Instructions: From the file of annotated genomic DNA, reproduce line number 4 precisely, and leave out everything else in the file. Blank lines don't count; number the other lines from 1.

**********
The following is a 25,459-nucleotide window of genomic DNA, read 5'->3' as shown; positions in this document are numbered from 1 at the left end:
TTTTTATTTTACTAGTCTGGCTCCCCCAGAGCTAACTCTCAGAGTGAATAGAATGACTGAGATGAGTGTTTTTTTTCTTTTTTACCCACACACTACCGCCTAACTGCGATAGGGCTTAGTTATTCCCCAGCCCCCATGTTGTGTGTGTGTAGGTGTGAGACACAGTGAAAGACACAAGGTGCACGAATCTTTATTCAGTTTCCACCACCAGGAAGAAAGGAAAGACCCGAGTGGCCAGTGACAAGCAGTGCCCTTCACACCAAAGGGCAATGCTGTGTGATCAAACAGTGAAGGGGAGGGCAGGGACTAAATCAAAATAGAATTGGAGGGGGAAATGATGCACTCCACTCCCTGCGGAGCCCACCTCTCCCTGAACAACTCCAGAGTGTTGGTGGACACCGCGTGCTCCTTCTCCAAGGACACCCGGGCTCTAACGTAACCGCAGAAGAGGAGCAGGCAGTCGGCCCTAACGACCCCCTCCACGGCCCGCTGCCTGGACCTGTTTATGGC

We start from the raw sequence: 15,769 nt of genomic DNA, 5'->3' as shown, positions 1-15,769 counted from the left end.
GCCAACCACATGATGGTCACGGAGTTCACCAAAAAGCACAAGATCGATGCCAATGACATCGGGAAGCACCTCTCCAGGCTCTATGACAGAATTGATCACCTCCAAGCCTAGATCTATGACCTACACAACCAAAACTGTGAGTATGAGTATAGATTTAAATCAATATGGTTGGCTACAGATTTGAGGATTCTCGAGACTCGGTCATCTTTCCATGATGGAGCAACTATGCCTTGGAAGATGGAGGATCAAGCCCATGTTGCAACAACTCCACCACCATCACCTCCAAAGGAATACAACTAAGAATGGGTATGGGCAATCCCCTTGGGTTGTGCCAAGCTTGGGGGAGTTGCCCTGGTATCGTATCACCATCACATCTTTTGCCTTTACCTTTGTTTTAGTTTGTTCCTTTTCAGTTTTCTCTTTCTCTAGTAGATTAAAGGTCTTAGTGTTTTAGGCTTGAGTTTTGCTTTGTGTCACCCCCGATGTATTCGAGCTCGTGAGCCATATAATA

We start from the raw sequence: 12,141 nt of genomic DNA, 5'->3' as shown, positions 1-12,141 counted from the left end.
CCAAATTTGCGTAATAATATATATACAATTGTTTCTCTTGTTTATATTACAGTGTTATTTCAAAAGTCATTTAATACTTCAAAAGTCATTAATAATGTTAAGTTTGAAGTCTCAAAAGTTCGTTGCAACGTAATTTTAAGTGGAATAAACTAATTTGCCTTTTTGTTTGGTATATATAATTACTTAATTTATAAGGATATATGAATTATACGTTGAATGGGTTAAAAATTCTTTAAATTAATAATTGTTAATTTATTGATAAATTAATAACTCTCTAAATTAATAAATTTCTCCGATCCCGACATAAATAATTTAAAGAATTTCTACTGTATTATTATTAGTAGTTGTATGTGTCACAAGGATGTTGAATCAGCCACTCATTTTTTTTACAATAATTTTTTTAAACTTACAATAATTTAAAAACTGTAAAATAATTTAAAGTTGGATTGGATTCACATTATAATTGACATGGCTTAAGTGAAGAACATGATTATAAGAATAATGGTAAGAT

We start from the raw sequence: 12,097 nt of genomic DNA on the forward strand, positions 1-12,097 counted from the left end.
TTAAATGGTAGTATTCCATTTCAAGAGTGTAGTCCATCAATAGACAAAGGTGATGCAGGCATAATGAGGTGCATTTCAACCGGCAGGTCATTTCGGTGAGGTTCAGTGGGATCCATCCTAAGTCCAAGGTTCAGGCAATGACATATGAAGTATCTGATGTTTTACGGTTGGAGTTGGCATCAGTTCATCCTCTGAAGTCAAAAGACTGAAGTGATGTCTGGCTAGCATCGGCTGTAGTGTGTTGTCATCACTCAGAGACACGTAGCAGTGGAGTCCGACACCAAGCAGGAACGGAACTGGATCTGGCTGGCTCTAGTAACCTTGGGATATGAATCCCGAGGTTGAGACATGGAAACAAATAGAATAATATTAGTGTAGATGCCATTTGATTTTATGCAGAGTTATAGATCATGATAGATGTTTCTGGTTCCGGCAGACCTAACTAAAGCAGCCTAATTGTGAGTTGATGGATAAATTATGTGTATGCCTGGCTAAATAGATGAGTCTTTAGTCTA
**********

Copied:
GCCAACCACATGATGGTCACGGAGTTCACCAAAAAGCACAAGATCGATGCCAATGACATCGGGAAGCACCTCTCCAGGCTCTATGACAGAATTGATCACCTCCAAGCCTAGATCTATGACCTACACAACCAAAACTGTGAGTATGAGTATAGATTTAAATCAATATGGTTGGCTACAGATTTGAGGATTCTCGAGACTCGGTCATCTTTCCATGATGGAGCAACTATGCCTTGGAAGATGGAGGATCAAGCCCATGTTGCAACAACTCCACCACCATCACCTCCAAAGGAATACAACTAAGAATGGGTATGGGCAATCCCCTTGGGTTGTGCCAAGCTTGGGGGAGTTGCCCTGGTATCGTATCACCATCACATCTTTTGCCTTTACCTTTGTTTTAGTTTGTTCCTTTTCAGTTTTCTCTTTCTCTAGTAGATTAAAGGTCTTAGTGTTTTAGGCTTGAGTTTTGCTTTGTGTCACCCCCGATGTATTCGAGCTCGTGAGCCATATAATA